For organizations leveraging collaborative SaaS applications like Slack, Google Drive, and Confluence, preventing the abuse of corporate credit cards can be a significant challenge. Addressing an issue like this requires understanding the behavioral factors contributing to this behavior, as well as developing the appropriate technical approach to addressing this problem. In this post, we’re going to cover this issue by speaking to how it happens, why it matters, and what controls you can put in place to address it.
What does corporate credit card exposure entail?
Exposure and abuse of corporate credit cards via collaborative SaaS apps can happen for various reasons. These include:
- Sharing credit card information via SaaS apps for convenience. Employees, like business admins, may unwittingly share credit card information with other employees who need the credit card to pay for business-related one-time purchases. These are ad hoc purchases that have a genuine business purpose, like maybe paying for an add-on PR service for a product launch. For convenience and expedience, an admin may choose to simply share the credit card information over a service like Slack.
- Sharing credit card information via SaaS apps to intentionally bypass financial constraints. Some employees may have credit limits on the corporate card they have access to, or may not have access to a credit card at all. So they might ask for a credit card number or look through content in SaaS applications like Slack, Google Drive, Asana, or Confluence to find instances where a corporate credit card has been shared in order to charge the card.
- Accessing a shared credit card for the deliberate purpose of fraud/abuse. Sometimes an employee may simply be malicious and want to commit financial fraud. Though the motivation here is different, the approach they would take is pretty similar to the cases shared above.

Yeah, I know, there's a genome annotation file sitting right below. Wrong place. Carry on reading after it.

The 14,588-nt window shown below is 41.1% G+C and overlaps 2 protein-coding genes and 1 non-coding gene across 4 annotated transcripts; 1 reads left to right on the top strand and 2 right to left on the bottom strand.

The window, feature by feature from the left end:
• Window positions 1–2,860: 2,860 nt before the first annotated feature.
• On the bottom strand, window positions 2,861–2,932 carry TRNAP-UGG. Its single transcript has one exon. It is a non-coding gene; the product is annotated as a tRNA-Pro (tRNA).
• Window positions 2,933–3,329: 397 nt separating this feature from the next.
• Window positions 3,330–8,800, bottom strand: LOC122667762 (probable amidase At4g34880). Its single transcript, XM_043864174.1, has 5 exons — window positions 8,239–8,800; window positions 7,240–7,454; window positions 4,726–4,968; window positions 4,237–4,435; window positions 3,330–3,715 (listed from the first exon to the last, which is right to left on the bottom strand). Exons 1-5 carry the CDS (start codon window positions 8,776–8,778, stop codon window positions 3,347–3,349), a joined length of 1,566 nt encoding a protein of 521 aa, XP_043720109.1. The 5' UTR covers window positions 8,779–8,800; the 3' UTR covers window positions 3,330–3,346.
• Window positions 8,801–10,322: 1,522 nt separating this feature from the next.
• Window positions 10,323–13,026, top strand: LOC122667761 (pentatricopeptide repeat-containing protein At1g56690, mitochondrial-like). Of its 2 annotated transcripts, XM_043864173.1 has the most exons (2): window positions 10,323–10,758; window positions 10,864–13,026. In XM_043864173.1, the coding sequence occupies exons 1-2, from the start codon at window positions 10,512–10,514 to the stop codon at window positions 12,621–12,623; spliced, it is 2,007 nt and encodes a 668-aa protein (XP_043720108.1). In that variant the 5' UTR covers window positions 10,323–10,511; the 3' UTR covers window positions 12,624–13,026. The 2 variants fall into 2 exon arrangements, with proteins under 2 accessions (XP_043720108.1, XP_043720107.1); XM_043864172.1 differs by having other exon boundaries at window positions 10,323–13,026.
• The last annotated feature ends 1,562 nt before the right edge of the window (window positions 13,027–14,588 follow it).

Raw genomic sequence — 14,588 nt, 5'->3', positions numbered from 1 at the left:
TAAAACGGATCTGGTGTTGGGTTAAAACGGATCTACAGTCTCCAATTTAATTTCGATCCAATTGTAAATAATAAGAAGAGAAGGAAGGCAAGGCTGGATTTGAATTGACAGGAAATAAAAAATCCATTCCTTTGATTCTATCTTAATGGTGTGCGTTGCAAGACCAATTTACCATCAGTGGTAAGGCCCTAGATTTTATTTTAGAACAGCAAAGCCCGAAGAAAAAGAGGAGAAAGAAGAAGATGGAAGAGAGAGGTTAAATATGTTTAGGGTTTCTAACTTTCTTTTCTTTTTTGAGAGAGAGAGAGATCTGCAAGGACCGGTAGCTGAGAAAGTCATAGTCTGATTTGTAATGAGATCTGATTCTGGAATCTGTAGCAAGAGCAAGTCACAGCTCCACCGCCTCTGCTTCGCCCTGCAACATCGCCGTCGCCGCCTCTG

What are the long-term consequences of corporate credit card exposure?
While exposure can contribute to or stem from the causes mentioned above, leaving this data exposed in SaaS applications can have a variety of consequences including:
- Immediate fraud and abuse. As highlighted by the cases above, one consequence of employees freely sharing credit card information in SaaS applications is that the card is immediately abused by the parties the card is shared with.
- Third-party abuse. Most data in SaaS applications is subject to whatever retention policies you have in place upon setup and configuration of the service. For apps like Slack, if you haven’t specified a retention period, your data will be permanently stored. This means if you have contractors—or worse yet, hackers, who gain access to your applications, they might either deliberately search for or accidentally find exposed credit card information.
How should you address credit card exposure in SaaS applications?
Addressing credit card exposure in Slack requires a solution that:
- Integrates with SaaS apps at the API layer to provide the appropriate amount of visibility. Being API connected also means the solution can take action on your behalf once a credit card is discovered.